Use this URL to cite or link to this record in EThOS: http://ethos.bl.uk/OrderDetails.do?uin=uk.bl.ethos.574776
Title: The integration of phylogenetic and functional trait information into monocot biodiversity conservation
Author: McOwen, Chris
Awarding Body: University of St Andrews
Current Institution: University of St Andrews
Date of Award: 2012
Availability of Full Text:
Access through EThOS:
Full text unavailable from EThOS. Restricted access.
Access through Institution:
Abstract:
It is now widely acknowledged that a high proportion of the world's species are threatened with global extinction in the near future. Conserving all endangered species is impractical due to limited financial resources and manpower. Therefore, there is a real need to understand the mechanisms behind the extinction process in order to develop a proactive rather than reactive conservation strategy. Furthermore, given these limitations there is a need to be selective, prioritising species or areas not just on the basis of extinction risk or the number of species present, but with consideration for their role within the ecosystem. In this thesis, I investigate three aspects of current global extinction: What causes species to become threatened, how we should prioritise those that are, and how such information can be translated into area-based conservation priorities. Firstly, I developed models of plant extinction risk in relation to environmental (anthropogenic, climatic, and physical) variables and used them to show that non- randomness in extinction risk is highly influenced by interactions between the plants traits and their environment. Incorporating such interactions, my models were able to explain ~30% of the variation in plant extinction risk. Results from this large-scale comparative study suggest the biological traits that increase species' susceptibility are dependent upon local environmental conditions. Secondly, I looked at how much unique evolutionary history, a proxy for species value, will be lost under current extinction patterns, whilst investigating how effective current conservation methods are at prioritising species based on their evolutionary value. The results are not promising; species threatened with extinction had disproportionately high quantities of unique evolutionary history. Furthermore, the IUCN Red List makes no allowance for this, for example, species considered Critically Endangered, the highest threat status under the IUCN Red List, may not necessarily be the most evolutionary unique. Finally, I looked at the relationships among species richness, versity (FD) and phylogenetic diversity (PD) as measures of biodiversity and therefore the conservation value of an area. It was found species richness is generally a good surrogate for FD and PD. However, agricultural development and climatic variation bring out discrepancies between species richness, FD and PD, challenging the claim of interchangeability of different diversity measures, with potential consequences for conservation planning.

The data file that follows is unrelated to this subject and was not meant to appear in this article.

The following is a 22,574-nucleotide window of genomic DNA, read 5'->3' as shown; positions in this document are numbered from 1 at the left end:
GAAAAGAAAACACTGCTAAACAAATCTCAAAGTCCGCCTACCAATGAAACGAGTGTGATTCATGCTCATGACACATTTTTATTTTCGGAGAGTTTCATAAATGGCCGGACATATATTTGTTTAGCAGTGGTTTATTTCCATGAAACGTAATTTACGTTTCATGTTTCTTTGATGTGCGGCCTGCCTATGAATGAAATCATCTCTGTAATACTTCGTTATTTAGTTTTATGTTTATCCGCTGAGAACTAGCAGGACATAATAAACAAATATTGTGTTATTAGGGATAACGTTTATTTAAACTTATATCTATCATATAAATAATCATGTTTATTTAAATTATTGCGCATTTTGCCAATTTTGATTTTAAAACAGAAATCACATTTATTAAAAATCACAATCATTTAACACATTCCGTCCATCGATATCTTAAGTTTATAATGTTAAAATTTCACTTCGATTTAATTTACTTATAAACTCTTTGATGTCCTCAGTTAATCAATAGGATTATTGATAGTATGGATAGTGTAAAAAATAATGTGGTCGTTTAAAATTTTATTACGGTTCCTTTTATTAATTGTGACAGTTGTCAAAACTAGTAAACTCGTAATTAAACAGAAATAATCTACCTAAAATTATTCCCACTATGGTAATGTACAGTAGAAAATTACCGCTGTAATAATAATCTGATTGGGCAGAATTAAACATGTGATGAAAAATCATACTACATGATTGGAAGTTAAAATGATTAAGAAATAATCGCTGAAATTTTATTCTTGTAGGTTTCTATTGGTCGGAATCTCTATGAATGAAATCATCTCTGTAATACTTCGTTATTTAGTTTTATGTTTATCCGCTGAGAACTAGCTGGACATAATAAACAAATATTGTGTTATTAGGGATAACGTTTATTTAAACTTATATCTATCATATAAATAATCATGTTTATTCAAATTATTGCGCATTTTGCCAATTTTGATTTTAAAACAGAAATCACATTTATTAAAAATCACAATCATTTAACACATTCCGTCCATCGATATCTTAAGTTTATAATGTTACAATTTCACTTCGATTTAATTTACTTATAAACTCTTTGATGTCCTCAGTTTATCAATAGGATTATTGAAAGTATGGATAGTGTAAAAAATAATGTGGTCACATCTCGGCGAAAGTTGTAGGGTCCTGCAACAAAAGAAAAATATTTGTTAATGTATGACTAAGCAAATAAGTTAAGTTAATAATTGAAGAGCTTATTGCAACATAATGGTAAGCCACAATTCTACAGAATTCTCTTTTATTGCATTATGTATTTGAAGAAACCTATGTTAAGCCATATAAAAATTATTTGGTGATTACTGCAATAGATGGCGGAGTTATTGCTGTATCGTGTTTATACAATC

Supervisor: Meagher, Thomas R. Sponsor: Biotechnology and Biological Sciences Research Council
Qualification Name: Thesis (Ph.D.) Qualification Level: Doctoral
EThOS ID: uk.bl.ethos.574776  DOI: Not available
Share: